About the Poem
Taken from the book
About the poet
From Scots dialect to Frank O’Hara and the New York School, from the candidly personal to...
When I opened my window and reached for the yoghurt colling on the outside ledge, it had gone. All that remained was a single Scottish word bewildered by the Paris winter frost and the lights of its riverbank motorways. What can dustie-fute have to say to a night like this? How can it dangle on its hyphen down into the rue Geoffro L'Ansier where Danton stayed on the eve of revolution? How can it tame this strangeness for me or change me into the cupolas and flagstones I so desire yet still notice every time I walk among them? Does the 'auld alliance' of words and things stand a chance among the traffic and pimps in the Publicis Saint-Germain? For its not as if dustie-fute were my familiar. I could easily confuse dustie-fute with elfmill which is the sound made by a worm in the timber of a house, supposed by the vulgar to be preternatural. These words are as foreign as the city they have parachuted into, dead words slipping on the sill of a living metropolis. They are extremes that touch like dangerous wires and the only hope for them, for us, is the space they inhabit, a room veering between dilettantism and dynamite. Old Scots words, big French city and in between absymal me: ane merchand or creamer, quha hes no certain dwelling place, quhair the dust may be dicht fra hes feete or schone. Dustie-fute, a stranger, equivalent to fairandman, at a loss in the empty of soul of his ancestors' beautiful langage and in the soulless city of his compeers living the 21st century now and scoffinf at his medieval wares. Yet here, precisely here, is their rendez-vous and triumphantly, stuffed down his sock, an oblique sense, the dustie-fute of 'revelry', the acrobat, the juggler who accompanies the toe-belled jongleur with his merchant's comic fairground face. He reaches deep into his base latinity, into his pede-pulverosi and French descendants pull our their own pieds poudreux. Dustie-fute remembers previous lives amid the plate glass of Les Halles. They magnify his motley, his midi-oranges, his hawker lyrics and for a second Beaubourg words graze Scottish glass then glance apart. In this revelry differences copulate, become more visible and bearable and, stranger than the words or the city I inhabit, I reach for my yoghurt and find it there.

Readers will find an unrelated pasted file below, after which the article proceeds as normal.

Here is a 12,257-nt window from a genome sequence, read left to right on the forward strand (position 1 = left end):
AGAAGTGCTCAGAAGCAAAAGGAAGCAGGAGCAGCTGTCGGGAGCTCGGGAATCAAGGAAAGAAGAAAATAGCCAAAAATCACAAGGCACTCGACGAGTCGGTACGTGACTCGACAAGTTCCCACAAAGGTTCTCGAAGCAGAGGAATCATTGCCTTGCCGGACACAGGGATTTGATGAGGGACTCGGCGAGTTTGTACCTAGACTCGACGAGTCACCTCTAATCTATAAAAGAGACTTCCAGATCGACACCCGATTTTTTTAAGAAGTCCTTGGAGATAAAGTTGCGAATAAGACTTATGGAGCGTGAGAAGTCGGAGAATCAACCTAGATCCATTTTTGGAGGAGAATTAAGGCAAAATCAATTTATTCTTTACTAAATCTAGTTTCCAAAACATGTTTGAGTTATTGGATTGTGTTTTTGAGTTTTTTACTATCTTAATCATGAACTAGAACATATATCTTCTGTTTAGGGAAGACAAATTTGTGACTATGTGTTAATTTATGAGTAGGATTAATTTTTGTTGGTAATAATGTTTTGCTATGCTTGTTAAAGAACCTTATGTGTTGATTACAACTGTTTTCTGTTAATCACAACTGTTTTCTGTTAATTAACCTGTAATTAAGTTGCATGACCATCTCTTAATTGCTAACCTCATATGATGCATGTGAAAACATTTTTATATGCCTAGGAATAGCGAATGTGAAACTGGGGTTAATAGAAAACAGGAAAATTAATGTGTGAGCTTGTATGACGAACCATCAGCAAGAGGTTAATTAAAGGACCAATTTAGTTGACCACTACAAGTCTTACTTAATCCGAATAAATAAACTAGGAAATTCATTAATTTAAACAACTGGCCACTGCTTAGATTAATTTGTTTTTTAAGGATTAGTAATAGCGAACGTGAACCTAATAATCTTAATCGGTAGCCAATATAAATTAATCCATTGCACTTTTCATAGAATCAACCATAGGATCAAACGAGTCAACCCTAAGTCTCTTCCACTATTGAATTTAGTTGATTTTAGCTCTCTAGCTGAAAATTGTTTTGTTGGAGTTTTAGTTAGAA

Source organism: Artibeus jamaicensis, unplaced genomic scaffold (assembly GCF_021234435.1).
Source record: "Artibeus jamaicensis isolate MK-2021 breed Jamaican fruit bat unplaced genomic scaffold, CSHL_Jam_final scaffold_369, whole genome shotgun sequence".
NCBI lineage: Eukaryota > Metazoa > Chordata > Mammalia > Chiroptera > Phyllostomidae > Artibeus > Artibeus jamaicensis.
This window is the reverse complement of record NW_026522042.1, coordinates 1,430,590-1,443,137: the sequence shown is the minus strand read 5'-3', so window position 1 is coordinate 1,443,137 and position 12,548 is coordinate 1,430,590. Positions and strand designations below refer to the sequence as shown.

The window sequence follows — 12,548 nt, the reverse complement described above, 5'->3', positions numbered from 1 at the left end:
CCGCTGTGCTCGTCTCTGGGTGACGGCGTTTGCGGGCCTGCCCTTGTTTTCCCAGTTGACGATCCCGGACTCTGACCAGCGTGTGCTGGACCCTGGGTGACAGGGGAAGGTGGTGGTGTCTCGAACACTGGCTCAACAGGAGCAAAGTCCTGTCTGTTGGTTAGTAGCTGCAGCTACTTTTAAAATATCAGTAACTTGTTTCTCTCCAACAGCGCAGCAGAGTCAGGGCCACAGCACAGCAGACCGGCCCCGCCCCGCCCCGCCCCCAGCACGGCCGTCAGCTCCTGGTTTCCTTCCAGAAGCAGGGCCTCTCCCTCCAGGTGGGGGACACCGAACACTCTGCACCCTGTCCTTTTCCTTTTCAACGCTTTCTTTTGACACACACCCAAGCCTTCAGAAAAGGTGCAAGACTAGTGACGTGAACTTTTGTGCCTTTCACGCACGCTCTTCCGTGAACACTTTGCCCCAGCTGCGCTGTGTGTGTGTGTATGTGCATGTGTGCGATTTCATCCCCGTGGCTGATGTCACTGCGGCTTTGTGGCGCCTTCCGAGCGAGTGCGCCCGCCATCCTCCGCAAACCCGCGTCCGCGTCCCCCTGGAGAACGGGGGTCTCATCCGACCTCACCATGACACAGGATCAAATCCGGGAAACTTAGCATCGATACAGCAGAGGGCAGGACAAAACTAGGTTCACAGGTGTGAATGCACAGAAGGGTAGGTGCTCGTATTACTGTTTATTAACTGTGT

from Paris-Forfar (Polygon, 1994), © David Kinloch 1994, used by permission of the author.
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